Some history-based films are worth watching because taken on their own merits, they’re very well made and get the job done in terms of telling a story. On the other hand, pointing a more critical eyeball at them can reveal they’re less than they’re cracked up to be thanks to too much historical alteration for the sake of making a more entertaining time at the theater.
While the real-life aerial sequences are still amazing even by today’s visual effects standards (hey, real pilots put themselves in a great deal of danger, folks!), the score is magnificently stirring and some of the performances are quite solid, John Guillermin’s The Blue Max is a great-looking, somewhat inaccurate World War I epic that’s burdened by it’s handsome yet wooden lead and ambitious 60’s era epic scope. For all the incredible air battles and laser-like focus on the German side of the conflict (and again, the absolutely thrilling plane bits are entirely worth seeing this for), the film also commits the major sin of putting flair and a romance angle over getting as much as possible correct for more serious viewers who didn’t just want another war film filled with the usual messages sent through a western filter.
Granted, you won’t even know any of this if you’re not a student of that war or the many machines used during the conflict, and yes, the film IS quite entertaining as it hits its requisite notes. Still, there’s a kind of “Eh, who cares?” aspect that I’m sure the studio went for full tilt because World War I was SO many years back and hey, who’s going to pay attention to the planes in a film that’s SO very much about them, right?…
Wrong. I had the fortune to first see this film when I was in junior high school and had a history teacher who was a pretty WWI buff overhear a few friends and myself discussing it during recess. He popped up behind us and asked if we wanted to see what was wrong with the film and after we recovered from being surprised, he disappeared for a few minutes and came back with a hardcover book that had photos and art of planes used during the war. The rest of that recess was spent with him pointing out planes that were converted from other planes, incorrect camouflage patterns and uniforms and at the end of the day (at least to him), made the film somewhat less impressive. “Great effort, but not enough follow through on research… a solid B minus in my book” I can recall him stating. Then again, it’s not supposed to be a documentary and hey, Hollywood has gotten military equipment wrong in quite a number of movies from low-budget quickies to overblown star-packed extravaganzas.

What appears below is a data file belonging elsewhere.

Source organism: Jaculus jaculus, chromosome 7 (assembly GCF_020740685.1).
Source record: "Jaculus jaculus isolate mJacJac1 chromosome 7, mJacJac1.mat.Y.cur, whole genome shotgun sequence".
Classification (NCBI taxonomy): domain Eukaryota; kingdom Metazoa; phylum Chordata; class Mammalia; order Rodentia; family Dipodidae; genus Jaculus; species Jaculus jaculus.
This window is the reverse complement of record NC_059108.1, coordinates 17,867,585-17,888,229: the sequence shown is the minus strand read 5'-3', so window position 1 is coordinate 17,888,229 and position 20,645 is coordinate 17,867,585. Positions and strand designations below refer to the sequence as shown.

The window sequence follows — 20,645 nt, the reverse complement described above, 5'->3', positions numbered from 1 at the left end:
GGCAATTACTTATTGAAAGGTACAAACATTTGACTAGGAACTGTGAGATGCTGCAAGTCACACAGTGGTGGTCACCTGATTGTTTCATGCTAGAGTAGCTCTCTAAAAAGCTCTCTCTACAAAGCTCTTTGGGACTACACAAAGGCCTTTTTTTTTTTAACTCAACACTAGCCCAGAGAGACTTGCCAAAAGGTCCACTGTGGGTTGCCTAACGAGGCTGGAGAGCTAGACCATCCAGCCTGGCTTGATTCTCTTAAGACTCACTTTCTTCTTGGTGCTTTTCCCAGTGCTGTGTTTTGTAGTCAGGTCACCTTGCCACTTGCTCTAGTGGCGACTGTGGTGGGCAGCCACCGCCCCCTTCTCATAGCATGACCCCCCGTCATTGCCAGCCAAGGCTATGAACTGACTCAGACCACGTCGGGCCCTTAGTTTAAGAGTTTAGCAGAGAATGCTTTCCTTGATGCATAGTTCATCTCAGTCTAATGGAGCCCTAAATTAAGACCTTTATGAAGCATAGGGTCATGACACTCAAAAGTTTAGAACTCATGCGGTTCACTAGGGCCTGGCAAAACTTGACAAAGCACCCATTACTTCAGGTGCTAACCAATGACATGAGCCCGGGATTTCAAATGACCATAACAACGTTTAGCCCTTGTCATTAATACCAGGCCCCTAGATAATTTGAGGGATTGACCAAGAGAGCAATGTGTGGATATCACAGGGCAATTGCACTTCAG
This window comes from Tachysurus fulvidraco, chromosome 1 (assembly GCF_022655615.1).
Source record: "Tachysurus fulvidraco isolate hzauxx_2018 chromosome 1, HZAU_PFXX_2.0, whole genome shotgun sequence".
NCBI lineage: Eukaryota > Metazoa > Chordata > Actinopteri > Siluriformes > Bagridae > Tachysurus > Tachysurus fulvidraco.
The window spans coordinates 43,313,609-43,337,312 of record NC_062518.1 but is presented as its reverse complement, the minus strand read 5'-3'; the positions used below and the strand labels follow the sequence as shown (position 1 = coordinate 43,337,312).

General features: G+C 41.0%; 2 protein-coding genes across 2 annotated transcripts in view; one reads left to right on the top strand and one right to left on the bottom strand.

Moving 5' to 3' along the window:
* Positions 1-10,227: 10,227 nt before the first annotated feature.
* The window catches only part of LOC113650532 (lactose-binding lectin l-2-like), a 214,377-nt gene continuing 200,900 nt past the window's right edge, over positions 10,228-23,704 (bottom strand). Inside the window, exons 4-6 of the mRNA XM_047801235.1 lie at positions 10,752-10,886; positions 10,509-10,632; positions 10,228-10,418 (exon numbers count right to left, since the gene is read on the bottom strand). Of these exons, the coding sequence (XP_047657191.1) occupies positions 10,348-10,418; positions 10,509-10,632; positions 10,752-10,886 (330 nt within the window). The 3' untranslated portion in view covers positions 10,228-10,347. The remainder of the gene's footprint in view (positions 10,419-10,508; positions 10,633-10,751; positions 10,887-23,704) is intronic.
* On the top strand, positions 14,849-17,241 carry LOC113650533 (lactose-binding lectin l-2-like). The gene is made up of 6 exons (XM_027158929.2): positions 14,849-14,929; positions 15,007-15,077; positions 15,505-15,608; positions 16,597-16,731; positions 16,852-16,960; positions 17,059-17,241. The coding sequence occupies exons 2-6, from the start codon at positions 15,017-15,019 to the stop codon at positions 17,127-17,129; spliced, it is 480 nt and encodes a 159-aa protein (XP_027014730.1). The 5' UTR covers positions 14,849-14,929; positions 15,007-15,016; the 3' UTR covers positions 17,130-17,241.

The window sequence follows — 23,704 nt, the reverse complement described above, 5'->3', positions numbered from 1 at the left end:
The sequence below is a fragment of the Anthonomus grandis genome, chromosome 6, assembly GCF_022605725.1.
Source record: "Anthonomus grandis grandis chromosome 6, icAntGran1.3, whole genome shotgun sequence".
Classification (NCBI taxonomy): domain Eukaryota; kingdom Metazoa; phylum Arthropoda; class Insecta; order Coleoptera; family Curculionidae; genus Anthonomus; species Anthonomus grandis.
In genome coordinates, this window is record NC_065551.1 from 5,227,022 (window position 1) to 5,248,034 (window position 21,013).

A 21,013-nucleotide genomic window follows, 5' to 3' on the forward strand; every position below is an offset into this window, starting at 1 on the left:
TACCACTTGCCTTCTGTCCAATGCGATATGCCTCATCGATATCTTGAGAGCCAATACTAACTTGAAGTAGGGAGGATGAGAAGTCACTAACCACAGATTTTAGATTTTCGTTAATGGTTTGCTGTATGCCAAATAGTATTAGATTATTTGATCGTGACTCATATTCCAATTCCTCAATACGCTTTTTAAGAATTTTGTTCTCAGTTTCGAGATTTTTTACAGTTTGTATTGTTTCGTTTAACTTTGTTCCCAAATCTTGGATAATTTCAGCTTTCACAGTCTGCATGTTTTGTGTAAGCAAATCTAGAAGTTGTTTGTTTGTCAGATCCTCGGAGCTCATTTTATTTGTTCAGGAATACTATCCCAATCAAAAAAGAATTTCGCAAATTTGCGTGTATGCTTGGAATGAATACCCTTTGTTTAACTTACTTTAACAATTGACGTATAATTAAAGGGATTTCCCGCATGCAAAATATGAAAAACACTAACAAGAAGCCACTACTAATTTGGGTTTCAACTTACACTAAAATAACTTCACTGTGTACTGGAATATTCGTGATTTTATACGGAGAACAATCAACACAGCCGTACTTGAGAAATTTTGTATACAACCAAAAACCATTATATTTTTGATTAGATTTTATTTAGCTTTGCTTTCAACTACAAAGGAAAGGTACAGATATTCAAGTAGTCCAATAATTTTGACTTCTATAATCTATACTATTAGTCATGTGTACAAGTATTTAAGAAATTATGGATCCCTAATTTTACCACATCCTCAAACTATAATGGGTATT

On the other hand, this isn’t Robert Aldrich’s stylistically gorgeous war-noir ATTACK! with its fake-looking German tank or a Sam Fuller deal like his great WWII films The Steel Helmet or The Big Red One where those directors needed to “cheat” because of budgetary constraints and/or the military refusing to cooperate because they didn’t like their approach angles on the stories they were telling. The Blue Max was a big-budget movie ($5 million in 1966 dollars) and SHOULD have been the definitive color film about the war to some extent. Even the author of the book saw the writing on the wall when he got a set visit, later writing about it in a great article that shoots down the film’s ambitions like a gassy dirigible in Corporal Bruno Stachel’s sights. Hmmm… over 500 words and I haven’t gotten to the story yet? Yeah… there’s a reason for that. It’s been rewritten from the book and is a mangled up wreck like that death trap monoplane that fits into the finale.
In a nutshell, Stachel, a former infantryman, somehow nudges his way into the air war as a capable, but devious pilot simply because he wants to get his hands on the titular award, a medal given to the ace who shoots down the most aircraft. He has to deal with the snobbish, older (and I’d gather wealthier) pilots who see their positions as more elite than Satchel’s more common man upbringing. Class warfare in the air while a war is going on and one is doing one of the more stressful and dangerous jobs? This is actually handled quite well in the movie and you do see how badly Bruno is treated by most of his fellow pilots. On the other hand, it’s hard to feel sympathy for the character, as Peppard plays him as a shifty guy who’s not very likable as he climbs up the ace ladder over a few of the corpses of his fellow airmen.